The Parliamentary Commissioner for the Environment (PCE) has proposed the Government treat agricultural greenhouse gases differently to fossil fuel emissions in climate policy.
In his report, Simon Upton suggests we should shift away from treating all greenhouse gas sources and sinks as interchangeable. Instead, he argues, we should use forest sinks to counter biological emissions and focus on reducing fossil-fuel derived CO2 emissions as soon as possible.
The SMC asked experts to comment on the PCE’s report.
Dr Sara Mikaloff-Fletcher, Atmospheric Scientist, NIWA comments:
“The PCE report lays out a pathway to a low carbon economy that focuses on eliminating fossil fuel emissions at the source, rather than offsetting them with carbon credits. Forest carbon uptake currently offsets nearly 30 per cent of New Zealand’s gross emissions, including fossil fuels, agriculture, and land use change. Yet, forests exist on different timescales than fossil fuel emissions. Carbon dioxide emitted to the atmosphere from fossil fuel burning remains there for hundreds of years, while carbon dioxide absorbed by a forest can be released on by logging, disease, forest fires, or climate change itself.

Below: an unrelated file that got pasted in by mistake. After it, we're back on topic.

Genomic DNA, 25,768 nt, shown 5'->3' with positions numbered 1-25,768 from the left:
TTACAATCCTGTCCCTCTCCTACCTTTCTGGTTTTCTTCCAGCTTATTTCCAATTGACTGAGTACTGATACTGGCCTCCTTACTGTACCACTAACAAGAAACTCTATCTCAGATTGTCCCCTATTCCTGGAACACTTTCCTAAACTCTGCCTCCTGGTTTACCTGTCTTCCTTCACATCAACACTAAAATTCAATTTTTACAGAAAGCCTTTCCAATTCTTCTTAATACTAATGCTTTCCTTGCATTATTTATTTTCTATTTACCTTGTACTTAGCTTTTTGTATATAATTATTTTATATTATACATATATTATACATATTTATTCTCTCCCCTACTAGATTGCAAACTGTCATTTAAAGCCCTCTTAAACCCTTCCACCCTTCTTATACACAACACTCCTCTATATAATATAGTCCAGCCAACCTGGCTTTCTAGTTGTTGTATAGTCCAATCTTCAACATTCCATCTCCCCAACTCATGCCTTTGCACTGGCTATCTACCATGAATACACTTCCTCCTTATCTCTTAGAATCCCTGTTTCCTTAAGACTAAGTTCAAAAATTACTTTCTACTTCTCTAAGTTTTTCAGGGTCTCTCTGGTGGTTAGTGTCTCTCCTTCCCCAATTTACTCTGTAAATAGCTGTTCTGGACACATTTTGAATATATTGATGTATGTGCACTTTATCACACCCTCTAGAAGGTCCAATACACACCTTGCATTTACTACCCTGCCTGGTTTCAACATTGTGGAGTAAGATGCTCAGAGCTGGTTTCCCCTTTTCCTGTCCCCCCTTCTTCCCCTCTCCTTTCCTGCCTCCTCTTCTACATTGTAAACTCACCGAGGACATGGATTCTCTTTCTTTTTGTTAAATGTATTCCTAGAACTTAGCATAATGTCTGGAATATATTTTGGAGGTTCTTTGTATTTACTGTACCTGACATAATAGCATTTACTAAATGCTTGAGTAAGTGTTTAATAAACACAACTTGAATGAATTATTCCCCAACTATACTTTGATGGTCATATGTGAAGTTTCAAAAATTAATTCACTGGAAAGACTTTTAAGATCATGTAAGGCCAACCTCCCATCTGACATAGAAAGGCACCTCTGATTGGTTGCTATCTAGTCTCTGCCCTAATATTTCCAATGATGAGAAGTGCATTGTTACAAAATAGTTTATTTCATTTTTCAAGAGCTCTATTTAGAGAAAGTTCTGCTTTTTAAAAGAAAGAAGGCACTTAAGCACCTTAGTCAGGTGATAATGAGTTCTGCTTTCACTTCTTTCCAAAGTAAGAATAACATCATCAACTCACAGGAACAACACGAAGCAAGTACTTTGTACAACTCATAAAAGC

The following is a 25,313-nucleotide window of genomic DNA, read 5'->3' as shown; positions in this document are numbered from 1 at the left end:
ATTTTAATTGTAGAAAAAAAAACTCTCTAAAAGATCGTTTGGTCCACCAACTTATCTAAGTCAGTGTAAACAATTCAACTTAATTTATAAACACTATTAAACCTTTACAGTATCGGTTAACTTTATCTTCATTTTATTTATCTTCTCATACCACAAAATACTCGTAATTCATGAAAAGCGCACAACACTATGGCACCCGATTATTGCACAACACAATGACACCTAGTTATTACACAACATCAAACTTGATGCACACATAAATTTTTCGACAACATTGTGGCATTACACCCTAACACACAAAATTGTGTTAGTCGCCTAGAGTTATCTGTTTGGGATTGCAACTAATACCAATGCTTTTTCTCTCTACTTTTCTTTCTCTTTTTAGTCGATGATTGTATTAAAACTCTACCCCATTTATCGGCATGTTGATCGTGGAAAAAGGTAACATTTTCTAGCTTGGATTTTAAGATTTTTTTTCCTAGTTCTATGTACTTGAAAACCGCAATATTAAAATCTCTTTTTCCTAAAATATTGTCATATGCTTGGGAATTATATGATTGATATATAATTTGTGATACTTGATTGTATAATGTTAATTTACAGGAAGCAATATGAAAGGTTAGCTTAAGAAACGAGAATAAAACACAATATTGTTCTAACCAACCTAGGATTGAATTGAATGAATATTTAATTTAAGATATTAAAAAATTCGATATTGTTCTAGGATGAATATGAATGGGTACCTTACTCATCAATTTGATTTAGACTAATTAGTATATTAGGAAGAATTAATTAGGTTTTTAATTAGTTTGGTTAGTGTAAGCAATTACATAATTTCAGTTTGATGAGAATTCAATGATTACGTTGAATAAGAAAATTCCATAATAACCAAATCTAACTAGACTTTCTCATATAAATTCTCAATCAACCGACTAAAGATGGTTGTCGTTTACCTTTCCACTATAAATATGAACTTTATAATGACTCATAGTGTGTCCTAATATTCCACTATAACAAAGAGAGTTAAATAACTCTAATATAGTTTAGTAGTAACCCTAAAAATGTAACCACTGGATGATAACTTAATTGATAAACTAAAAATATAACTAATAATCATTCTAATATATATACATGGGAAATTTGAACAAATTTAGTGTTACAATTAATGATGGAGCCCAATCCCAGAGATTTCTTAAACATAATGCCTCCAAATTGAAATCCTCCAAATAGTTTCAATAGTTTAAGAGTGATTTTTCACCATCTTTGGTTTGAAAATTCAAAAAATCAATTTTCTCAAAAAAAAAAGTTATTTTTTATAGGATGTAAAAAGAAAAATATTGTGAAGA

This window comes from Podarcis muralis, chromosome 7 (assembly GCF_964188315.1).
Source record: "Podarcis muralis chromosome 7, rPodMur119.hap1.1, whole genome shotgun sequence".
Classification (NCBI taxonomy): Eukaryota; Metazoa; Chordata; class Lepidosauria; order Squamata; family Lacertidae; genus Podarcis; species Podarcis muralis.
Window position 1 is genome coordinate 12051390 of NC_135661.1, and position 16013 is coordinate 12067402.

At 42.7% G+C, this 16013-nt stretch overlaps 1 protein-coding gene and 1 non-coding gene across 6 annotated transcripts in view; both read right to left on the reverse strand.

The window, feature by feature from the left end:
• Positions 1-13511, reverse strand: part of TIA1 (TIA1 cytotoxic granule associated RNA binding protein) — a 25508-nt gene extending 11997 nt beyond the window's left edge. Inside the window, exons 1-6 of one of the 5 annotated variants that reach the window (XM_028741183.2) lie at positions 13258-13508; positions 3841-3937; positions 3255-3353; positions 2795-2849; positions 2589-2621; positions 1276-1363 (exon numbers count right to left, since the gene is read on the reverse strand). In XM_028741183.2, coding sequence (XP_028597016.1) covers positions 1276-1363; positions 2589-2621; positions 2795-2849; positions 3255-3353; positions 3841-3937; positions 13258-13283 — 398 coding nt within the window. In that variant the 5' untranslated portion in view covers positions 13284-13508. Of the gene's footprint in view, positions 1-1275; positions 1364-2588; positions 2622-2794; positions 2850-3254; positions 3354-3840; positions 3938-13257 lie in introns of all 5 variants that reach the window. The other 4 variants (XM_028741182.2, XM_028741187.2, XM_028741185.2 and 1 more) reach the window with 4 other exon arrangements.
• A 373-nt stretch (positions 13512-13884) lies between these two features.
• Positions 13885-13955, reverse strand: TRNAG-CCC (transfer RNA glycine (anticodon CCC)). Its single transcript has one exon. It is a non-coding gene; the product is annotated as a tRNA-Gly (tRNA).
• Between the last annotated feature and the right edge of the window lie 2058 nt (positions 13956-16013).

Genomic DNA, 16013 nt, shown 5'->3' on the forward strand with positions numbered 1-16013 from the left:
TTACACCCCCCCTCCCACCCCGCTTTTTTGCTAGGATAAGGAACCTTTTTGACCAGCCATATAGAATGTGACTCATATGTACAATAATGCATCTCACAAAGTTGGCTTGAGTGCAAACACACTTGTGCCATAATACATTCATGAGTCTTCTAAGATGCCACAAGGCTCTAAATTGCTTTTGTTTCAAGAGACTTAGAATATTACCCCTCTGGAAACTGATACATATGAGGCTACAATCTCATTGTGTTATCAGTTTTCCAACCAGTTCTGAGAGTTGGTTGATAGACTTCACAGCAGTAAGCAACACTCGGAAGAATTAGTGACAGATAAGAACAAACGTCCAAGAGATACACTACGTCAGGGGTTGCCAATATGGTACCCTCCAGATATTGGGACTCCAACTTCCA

“The PCE report recommends two targets: 1) eliminating gross emissions from fossil fuels and 2) reducing net biological emissions (agriculture, land use change, etc.), which are combined under a single umbrella. Forest carbon uptake could only be used to offset agricultural emissions because the lifetime of these gases is relatively short.
“This is a bold approach, which focuses policy attention on eliminating fossil emissions of carbon dioxide, because they are the primary driver of climate change. Without this focus, we have no hope of achieving the goals of the Paris Agreement. By grouping biological sources and forest carbon credits under a single umbrella, the recommended strategy makes full use of the potential of our forests to slow climate change while reflecting the real limitations of over-reliance on forest carbon in the long term. This grouping may also give land managers flexibility to develop sustainable land use plans with multiple benefits.”
No conflict of interest.
Professor Ralph Sims, Director, Centre for Energy Research, Massey University, comments: